SOUTH PORTLAND — The U.S. Coast Guard is reviewing the placement of a mussel aquaculture farm in Casco Bay that was approved this spring.
The farm, off the coast of Little Chebeague and Long islands, became an issue this summer for recreational boaters traveling between Chebeague Island and Falmouth’s popular moorings near Mussel Cove. The boaters frequently use the channel where the new mussel floats are tethered.
In a story two weeks ago in The Forecaster, some boaters complained the floats are difficult to see, particularly in low visibility or at night.
“The Coast Guard Waterways Management in South Portland is concerned and evaluates every complaint,” U.S. Coast Guard Chief Warrant Officer Bob Albert said this week. “We have not yet concluded whether the aquaculture farm is a hazard in the waterway.”
Coast Guard Lt. Nicholas Barrow said the Coast Guard approved permits for private aids to navigation on the mussel floats, which include yellow buoys denoting aquaculture, and two flashing lights.
“Information that may suggest something is a hazard, we take very seriously,” Barrow said.
Albert said boaters in the area should note the location of the farm and avoid it in the future.
“We’re currently making a determination whether (farm owner) Trundy Point LLC has placed buoys and lights as prescribed by the permit,” Albert said.
The Department of Marine Resources approved a lease for the location of the farm.
DMR Aquaculture Hearings Officer Diantha Robinson said the department uses an extensive public process before issuing a lease to an aquaculture farm.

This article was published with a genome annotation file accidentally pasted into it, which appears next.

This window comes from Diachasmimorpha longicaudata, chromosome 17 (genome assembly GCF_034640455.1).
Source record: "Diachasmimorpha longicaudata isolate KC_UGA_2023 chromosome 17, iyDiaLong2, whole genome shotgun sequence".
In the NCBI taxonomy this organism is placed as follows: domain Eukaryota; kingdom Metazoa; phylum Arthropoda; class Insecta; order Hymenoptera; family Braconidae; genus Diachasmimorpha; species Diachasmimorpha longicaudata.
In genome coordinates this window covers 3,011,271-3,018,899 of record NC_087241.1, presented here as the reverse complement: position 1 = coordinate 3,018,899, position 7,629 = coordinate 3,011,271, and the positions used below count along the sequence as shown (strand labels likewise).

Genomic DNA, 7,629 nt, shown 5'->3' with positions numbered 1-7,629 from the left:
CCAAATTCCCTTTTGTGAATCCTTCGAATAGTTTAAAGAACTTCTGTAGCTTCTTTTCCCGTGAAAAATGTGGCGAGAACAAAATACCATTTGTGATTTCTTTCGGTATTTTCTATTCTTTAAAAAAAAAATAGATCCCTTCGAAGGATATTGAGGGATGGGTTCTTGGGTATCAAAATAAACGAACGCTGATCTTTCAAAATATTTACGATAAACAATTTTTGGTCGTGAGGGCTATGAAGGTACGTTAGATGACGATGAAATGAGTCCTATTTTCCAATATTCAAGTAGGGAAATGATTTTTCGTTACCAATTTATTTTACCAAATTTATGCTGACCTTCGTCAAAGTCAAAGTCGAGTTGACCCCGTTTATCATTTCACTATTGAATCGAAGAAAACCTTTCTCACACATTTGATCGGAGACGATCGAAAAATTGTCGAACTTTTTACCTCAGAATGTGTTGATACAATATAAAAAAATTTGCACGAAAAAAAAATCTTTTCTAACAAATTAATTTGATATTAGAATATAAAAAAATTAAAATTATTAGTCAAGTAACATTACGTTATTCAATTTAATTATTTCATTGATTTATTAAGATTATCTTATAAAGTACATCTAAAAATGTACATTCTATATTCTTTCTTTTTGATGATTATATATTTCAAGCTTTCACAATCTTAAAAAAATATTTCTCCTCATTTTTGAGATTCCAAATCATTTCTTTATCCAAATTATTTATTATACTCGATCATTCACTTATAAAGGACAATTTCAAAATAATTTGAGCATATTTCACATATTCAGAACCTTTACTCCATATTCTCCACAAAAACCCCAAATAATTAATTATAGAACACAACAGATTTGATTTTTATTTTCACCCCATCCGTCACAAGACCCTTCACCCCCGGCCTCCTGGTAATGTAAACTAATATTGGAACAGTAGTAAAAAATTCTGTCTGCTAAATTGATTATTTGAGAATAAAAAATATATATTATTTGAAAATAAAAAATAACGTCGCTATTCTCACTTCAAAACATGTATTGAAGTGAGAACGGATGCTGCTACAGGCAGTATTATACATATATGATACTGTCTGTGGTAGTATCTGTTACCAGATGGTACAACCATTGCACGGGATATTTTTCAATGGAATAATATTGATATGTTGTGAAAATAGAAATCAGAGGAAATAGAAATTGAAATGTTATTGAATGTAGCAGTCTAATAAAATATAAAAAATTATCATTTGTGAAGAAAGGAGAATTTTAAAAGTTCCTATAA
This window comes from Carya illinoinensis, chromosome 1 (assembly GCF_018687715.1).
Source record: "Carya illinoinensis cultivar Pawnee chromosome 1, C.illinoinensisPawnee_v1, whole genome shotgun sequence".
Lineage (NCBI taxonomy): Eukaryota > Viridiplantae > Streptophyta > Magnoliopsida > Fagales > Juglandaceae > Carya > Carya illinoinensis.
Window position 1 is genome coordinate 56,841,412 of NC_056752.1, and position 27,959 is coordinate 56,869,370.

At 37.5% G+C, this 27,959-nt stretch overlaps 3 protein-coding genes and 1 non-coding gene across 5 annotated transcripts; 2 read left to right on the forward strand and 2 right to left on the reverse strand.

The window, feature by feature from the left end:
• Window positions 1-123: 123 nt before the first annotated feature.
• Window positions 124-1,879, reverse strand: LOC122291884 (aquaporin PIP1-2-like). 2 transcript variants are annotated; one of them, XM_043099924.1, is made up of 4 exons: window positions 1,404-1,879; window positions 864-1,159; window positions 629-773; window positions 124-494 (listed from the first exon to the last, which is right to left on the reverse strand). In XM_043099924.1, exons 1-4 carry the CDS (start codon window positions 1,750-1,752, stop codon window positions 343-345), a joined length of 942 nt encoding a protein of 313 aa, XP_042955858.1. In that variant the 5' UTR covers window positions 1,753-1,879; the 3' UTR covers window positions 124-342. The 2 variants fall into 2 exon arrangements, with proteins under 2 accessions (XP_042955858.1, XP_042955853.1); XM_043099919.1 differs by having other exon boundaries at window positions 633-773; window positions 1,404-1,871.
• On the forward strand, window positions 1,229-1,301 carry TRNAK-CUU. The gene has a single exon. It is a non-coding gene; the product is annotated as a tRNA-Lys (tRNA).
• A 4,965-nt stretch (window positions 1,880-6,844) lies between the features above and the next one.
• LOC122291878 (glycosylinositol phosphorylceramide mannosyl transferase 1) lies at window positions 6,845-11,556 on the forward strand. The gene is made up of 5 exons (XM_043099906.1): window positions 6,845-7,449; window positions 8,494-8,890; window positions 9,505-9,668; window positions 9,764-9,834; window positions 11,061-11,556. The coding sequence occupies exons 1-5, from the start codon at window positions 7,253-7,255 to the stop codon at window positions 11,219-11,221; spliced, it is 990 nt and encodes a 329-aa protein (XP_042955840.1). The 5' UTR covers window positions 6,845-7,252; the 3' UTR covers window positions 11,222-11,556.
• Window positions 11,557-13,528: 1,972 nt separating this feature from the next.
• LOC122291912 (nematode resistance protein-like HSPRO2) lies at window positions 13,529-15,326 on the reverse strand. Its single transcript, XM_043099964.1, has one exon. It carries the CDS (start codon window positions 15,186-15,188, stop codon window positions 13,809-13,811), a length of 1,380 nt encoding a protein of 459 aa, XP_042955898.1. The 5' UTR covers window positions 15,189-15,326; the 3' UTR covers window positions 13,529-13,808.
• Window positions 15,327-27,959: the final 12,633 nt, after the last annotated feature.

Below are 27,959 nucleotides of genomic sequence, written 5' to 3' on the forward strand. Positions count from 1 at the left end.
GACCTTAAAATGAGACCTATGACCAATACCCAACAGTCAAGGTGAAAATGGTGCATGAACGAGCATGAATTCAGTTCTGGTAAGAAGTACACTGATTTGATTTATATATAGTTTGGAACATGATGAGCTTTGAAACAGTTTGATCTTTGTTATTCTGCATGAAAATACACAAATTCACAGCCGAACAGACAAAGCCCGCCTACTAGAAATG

“It’s difficult to tell where concerns will come from,” Robinson said. “We can’t mail notices to everyone in Cumberland County.”
Robinson said there were several public hearings held on Long Island, as well as extensive meetings with the town’s harbormaster and Board of Selectmen. The public meetings were advertised last winter in the Portland Press Herald.
When asked if the department was concerned that the public process took place while some recreational boaters were unavailable, Robinson said the department relies on local officials, the Coast Guard and the U.S. Army Corps of Engineers to determine that the placement of an aquaculture farm is appropriate.
“It’s a very public process. We understand this is a state that has seasonal users. We can’t always schedule things when people are here,” she said.
The floats, owned by Peter Stocks of Calendar Island Mussels, were approved by the DMR for a 10-year lease that will be remain in place as long as the owner fulfills the terms of the lease.
“I am pleased the Coast Guard is looking into this problem,” said Falmouth recreational boater Chuck McCatherin, who filed one of the complaints. “The placement is a serious issue and 10 years is a long time. They should allow the owners to move the floats without a full re-permitting process.”
McCatherin said he supports aquaculture in Maine and understands the mussel farm went through the proper permitting process.
“The approval process used to locate the floats was flawed, not the applicant’s intent to do what was best,” McCatherin said. “From what I understand, the owner placed the floats based on input from the public process. The public process simply did not involve diverse enough input.”
Peter Stocks could not be reached for comment Tuesday.